I visited Haytor in Dartmoor twice this May.
The first time was to see the Beltane Border morris dancers at sunrise on May 1st.
A gorgeous morning with clear sky to view sunrise, a bright full moon,
and this to entertain:
We walked to the top of Haytor at sunrise
My second visit was on a walk with Peter Knight, author of Dartmoor Mindscapes.
We explored Haytor and Saddle Tor,
honouring the little-known triangular stones,
climbing into crevices,
finding dragons, giants, eagles and lions in the rocky tors,
beating the drum and chanting under the overhangs,
and performing a thanks-giving ceremony to Dartmoor
Another MA Project complete... and it's a great one!
Do the Starling murmurations at Ham Wall enhance the sacredness of the Somerset Levels?
Northern lights teaching shoaling fish teaching
swarming flies teaching clouding ink
would never learn the –
Ghostly swirling surging whirling melting
murmuration of starling flock.
- Robert MacFarlane
The aim of this study is to discuss the meaning of sacred landscape by exploring the Somerset Levels phenomenologically, and to answer these questions: is the Somerset Levels a sacred landscape? Does the presence of Starling murmurations enhance that sacredness? Is sacredness a human construct?
The most spiritual encounter I have had around Glastonbury is observing the Starling murmurations, which occur on the Somerset Levels at sunrise and sunset every day between November and February. Glastonbury and the surrounding landscape have many sacred features and stories: mythological, archaeological and historical. So what is it about this phenomenon of the Starling murmurations that has drawn me in and made me feel more connected to the landscape of my chosen home?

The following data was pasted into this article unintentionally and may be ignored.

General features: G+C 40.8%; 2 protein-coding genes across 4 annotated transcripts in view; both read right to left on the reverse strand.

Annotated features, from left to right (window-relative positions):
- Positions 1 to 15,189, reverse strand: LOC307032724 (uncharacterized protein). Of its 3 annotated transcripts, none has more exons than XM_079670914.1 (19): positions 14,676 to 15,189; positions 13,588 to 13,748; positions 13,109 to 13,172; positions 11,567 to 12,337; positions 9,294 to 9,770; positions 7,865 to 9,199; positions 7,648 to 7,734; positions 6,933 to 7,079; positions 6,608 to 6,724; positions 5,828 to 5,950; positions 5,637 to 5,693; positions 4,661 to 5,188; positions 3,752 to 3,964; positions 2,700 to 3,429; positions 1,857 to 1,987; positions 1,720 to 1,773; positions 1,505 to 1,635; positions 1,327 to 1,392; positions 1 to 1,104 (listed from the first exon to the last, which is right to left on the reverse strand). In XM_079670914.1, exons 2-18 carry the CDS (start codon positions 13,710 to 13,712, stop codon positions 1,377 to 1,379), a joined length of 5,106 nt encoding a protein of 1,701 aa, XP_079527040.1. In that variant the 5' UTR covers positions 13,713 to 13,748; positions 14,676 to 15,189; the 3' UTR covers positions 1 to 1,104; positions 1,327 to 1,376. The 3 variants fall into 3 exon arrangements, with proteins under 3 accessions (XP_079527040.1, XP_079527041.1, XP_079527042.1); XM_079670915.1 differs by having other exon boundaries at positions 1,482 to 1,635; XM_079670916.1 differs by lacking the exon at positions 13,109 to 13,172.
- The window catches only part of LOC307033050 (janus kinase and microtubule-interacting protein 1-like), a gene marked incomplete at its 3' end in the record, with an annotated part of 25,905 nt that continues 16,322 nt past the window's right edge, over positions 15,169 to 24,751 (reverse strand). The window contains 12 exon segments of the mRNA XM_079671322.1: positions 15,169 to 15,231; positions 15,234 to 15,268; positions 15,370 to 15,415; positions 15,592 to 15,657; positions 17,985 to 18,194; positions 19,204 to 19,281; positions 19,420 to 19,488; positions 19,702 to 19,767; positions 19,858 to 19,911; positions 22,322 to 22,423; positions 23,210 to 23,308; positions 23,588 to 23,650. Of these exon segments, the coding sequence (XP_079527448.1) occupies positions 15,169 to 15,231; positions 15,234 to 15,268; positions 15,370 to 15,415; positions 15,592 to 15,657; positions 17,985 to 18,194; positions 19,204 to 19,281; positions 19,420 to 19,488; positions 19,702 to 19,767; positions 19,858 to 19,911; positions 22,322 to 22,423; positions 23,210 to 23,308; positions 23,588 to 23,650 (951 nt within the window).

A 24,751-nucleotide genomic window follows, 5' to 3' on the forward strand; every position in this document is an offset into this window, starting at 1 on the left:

I am proud to be a Companion of Chalice Well Gardens in Glastonbury, a place to wander, sit, contemplate and simply be.
Chalice Well is one of the best loved, most ancient wells in England. Pilgrims come to visit from all over the world, to drink its sacred waters and sit in its peaceful gardens.
Last year I visited almost every month during the summer for the Full Moon music events held on the lawn, always a relaxed yet celebratory evening. And I have been to the Imbolc and Beltane meditations at the well itself, usually very popular events but beautifully done.
Ark Redwood is the head gardener in the gardens, and he wrote (among others) a wonderful book called The Art of Mindful Gardening, which I read in raptures. The book takes you through the year, celebrating the seasons and giving mindfulness exercises to do while performing everyday gardening tasks.
The photos below take you through the gardens, from the pool at the bottom, in the shape of Chalice Well with the two intertwining circles, up to the waterfall and the pool in which you can paddle or bathe, up to the drinking water fountain, through the abundant flowers to the well itself, a place of quiet contemplation, and up again to the top of the garden,
with views of Glastonbury Tor.
I saw an awe-inspiring sight.
At sunset on the marshes.
Thousands of starlings swarmed the skies.
An immense wave.
I felt a slight glint of fear underneath my delight.
Something so big, so many, so powerful.
Nature has a distinct way of being beautiful and fear-inducing at the same time.
Autumn trees and chilly breeze
Crunchy colours underfoot
Align my soul with seasons past
And all those moments yet to pass
Nature is thriving abundance, where all creatures live in harmony
Nature is ancient, like the timeless hills and marshes
Nature is never-ending variation and always surprising
Nature is the unknown mystery... what lies beneath?